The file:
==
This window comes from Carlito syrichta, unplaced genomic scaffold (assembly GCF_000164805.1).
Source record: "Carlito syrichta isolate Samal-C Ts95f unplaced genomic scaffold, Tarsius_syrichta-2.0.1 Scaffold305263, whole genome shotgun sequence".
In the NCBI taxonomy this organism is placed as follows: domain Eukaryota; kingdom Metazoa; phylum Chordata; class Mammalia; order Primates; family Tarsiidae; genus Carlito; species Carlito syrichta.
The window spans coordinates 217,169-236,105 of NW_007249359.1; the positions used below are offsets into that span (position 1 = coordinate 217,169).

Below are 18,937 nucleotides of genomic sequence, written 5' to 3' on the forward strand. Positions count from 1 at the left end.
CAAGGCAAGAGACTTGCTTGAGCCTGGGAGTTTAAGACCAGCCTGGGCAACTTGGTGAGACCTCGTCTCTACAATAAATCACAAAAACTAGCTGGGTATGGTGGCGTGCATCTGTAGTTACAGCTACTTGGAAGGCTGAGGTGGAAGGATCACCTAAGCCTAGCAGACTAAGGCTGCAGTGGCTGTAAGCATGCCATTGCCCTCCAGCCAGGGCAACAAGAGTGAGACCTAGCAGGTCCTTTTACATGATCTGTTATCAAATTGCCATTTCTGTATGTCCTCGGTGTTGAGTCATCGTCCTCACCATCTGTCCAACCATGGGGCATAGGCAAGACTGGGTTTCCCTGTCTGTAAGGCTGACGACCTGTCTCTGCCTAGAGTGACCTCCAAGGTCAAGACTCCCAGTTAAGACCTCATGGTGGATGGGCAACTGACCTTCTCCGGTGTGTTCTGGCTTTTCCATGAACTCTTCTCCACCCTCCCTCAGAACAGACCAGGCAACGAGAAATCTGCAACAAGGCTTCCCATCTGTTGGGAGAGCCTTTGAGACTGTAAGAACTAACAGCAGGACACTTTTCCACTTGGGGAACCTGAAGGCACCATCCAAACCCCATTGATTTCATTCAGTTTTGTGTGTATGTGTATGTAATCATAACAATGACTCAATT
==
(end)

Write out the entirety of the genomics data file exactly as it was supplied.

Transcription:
This window comes from Carlito syrichta, unplaced genomic scaffold (assembly GCF_000164805.1).
Source record: "Carlito syrichta isolate Samal-C Ts95f unplaced genomic scaffold, Tarsius_syrichta-2.0.1 Scaffold305263, whole genome shotgun sequence".
In the NCBI taxonomy this organism is placed as follows: domain Eukaryota; kingdom Metazoa; phylum Chordata; class Mammalia; order Primates; family Tarsiidae; genus Carlito; species Carlito syrichta.
The window spans coordinates 217,169-236,105 of NW_007249359.1; the positions used below are offsets into that span (position 1 = coordinate 217,169).

Below are 18,937 nucleotides of genomic sequence, written 5' to 3' on the forward strand. Positions count from 1 at the left end.
CAAGGCAAGAGACTTGCTTGAGCCTGGGAGTTTAAGACCAGCCTGGGCAACTTGGTGAGACCTCGTCTCTACAATAAATCACAAAAACTAGCTGGGTATGGTGGCGTGCATCTGTAGTTACAGCTACTTGGAAGGCTGAGGTGGAAGGATCACCTAAGCCTAGCAGACTAAGGCTGCAGTGGCTGTAAGCATGCCATTGCCCTCCAGCCAGGGCAACAAGAGTGAGACCTAGCAGGTCCTTTTACATGATCTGTTATCAAATTGCCATTTCTGTATGTCCTCGGTGTTGAGTCATCGTCCTCACCATCTGTCCAACCATGGGGCATAGGCAAGACTGGGTTTCCCTGTCTGTAAGGCTGACGACCTGTCTCTGCCTAGAGTGACCTCCAAGGTCAAGACTCCCAGTTAAGACCTCATGGTGGATGGGCAACTGACCTTCTCCGGTGTGTTCTGGCTTTTCCATGAACTCTTCTCCACCCTCCCTCAGAACAGACCAGGCAACGAGAAATCTGCAACAAGGCTTCCCATCTGTTGGGAGAGCCTTTGAGACTGTAAGAACTAACAGCAGGACACTTTTCCACTTGGGGAACCTGAAGGCACCATCCAAACCCCATTGATTTCATTCAGTTTTGTGTGTATGTGTATGTAATCATAACAATGACTCAATT